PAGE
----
I had minimal interest in Ghost of Tsushima at first, but after watching Luke stream it on YouTube on the evening before release day I was awake and out the door at 6 the following morning to pick up a copy. The opening of the game is phenomenal, possessing boundless beauty and tension, which is supported by the graphical style which is indisputably second to none.
The combat is great, varied and brilliantly bloody with every battle looking spectacular no matter when or where they take place. I appreciate the ability to change between four styles of using the katana on the fly, though I am less impressed with the fact it appears as though all weapons are unlocked in the first 10 hours of the game, so all that there is left to acquire after is upgrades and cosmetics. If there are more weapons to unlock later in the game I am yet to hear about them.
Ghost of Tsushima’s photo mode is the absolute best in class when it comes to capturing the most jaw-dropping moments possible, and despite my usual lack of interest when it comes to photo modes I have spent ages playing around with it. Every image you see in this article has been captured from my Playstation 4 Pro.
Unfortunately, I was shocked and saddened to see the return of escort missions with dumb AI who are content to idly sit and die whilst I try to defend them, forcing me to restart sections because the idea to hide in long grass (like they had JUST been doing) eludes them. I know this game has been in development for at least six years but the presence of this dated irritation effectively bars any potential of the game getting a 10/10 from me. If the ones I have experienced so far are the only ones in the game then I may retract that, but for now I can’t believe Sucker Punch included them!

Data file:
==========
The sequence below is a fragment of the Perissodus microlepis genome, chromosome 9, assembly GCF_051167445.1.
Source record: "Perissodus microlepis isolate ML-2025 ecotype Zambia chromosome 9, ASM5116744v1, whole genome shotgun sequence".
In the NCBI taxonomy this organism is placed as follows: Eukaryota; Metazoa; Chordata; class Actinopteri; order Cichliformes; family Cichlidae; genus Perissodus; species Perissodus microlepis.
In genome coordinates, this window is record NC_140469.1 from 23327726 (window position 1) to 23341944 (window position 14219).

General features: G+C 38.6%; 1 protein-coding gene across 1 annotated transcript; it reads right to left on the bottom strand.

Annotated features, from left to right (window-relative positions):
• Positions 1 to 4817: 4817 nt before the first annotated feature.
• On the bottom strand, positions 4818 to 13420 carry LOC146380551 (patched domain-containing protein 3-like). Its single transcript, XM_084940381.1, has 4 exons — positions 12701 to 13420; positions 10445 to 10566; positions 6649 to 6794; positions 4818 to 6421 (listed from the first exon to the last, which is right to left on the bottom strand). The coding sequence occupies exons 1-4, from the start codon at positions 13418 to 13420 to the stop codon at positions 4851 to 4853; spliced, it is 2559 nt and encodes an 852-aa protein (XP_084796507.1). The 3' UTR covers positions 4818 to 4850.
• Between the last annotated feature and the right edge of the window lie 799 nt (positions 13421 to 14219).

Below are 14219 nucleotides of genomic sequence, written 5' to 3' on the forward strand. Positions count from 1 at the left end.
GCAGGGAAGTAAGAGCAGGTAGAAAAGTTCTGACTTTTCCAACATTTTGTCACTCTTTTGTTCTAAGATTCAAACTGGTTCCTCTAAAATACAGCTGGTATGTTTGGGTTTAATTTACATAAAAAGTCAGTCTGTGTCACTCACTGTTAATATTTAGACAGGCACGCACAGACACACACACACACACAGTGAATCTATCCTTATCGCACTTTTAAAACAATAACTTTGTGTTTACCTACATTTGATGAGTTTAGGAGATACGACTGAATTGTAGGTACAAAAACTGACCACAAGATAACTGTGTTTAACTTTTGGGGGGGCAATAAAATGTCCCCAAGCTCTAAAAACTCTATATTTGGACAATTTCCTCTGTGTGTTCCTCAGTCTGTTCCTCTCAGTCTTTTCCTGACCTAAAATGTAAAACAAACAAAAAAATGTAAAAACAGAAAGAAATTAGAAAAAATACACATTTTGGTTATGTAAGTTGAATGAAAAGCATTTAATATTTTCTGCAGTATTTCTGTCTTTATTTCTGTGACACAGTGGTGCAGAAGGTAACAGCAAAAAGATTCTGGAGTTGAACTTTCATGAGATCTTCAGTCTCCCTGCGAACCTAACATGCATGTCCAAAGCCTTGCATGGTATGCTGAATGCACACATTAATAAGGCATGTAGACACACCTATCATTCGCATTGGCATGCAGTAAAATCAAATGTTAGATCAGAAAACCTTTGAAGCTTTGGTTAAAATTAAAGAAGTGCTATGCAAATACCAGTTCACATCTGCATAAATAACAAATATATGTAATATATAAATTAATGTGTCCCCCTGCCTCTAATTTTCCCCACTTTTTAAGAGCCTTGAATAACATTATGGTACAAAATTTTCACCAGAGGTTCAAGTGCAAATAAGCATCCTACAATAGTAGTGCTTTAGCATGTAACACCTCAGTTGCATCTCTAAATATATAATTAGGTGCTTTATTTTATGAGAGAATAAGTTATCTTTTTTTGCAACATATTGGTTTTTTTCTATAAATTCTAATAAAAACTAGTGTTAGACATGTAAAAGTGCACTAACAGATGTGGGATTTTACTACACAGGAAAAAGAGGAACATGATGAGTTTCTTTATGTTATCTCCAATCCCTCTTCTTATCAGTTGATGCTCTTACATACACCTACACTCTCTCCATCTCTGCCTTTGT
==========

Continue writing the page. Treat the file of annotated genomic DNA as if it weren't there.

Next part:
One of the reasons I almost let this game pass me by entirely before watching Luke play it is because many sites who received a review copy gave the game a tough time for the amount of forced stealth sections. I have always loathed the concept of these sections and believed they held no place in modern gaming, but I must say that after experiencing them in this title that they are used so effectively that Ghost of Tsushima is the first game to use them and not hinder the overall experience of the game. At least not yet..
I am planning on reviewing the game as a complete experience, but that may be a few weeks away as I have only just reached Act 2 after around 15 hours of playtime. While I am enjoying almost everything about the game so far, the repetitive nature of the open world locations has really started getting to me so I am currently overcome with open world fatigue.
I can’t see Ghost of Tsushima clawing back on the issues I have found so far and I am currently sitting on a score of 8 out of 10, but the potential is there for it to build up to a 9. To conclude this first impressions look at it, this title gets a hearty recommendation from me to any gamer with even the most fleeting interest in its concept.